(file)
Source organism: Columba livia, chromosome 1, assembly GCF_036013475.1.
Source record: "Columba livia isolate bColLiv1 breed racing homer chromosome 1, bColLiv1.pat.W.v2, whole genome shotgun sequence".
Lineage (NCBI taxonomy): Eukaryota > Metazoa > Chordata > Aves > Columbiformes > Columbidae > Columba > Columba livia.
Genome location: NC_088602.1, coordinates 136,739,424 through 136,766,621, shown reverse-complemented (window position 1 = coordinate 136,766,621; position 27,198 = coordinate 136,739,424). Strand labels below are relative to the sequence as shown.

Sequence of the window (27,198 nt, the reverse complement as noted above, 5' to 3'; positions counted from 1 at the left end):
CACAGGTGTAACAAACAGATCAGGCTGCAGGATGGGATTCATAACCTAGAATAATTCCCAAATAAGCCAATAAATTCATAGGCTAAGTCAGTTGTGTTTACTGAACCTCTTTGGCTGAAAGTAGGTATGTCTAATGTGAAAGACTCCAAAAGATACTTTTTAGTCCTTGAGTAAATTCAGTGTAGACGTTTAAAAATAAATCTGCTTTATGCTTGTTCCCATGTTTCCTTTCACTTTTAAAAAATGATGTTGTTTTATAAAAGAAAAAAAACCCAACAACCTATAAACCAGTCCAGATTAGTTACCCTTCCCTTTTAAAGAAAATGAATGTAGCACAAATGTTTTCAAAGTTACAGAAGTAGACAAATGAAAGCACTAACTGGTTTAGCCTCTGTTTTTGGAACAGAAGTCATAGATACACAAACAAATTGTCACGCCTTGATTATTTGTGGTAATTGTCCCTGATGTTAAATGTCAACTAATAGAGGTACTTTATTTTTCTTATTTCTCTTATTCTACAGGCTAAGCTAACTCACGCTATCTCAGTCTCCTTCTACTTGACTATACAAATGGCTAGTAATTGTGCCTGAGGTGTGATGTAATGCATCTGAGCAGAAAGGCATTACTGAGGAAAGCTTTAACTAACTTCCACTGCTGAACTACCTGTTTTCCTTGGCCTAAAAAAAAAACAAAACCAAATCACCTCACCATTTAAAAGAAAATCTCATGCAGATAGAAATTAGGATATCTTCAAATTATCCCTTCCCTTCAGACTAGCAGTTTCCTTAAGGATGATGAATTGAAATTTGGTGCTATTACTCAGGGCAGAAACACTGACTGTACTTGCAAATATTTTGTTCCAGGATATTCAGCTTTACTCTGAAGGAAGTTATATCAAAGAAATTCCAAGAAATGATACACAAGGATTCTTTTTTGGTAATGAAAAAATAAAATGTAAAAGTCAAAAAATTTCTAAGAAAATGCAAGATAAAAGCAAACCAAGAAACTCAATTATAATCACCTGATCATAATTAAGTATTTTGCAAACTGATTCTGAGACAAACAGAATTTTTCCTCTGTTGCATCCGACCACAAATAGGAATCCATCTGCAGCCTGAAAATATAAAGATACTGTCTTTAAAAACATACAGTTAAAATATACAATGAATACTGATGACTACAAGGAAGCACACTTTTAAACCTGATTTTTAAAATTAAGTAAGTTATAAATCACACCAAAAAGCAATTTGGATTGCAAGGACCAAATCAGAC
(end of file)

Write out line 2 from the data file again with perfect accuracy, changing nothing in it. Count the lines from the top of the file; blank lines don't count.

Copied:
Source record: "Columba livia isolate bColLiv1 breed racing homer chromosome 1, bColLiv1.pat.W.v2, whole genome shotgun sequence".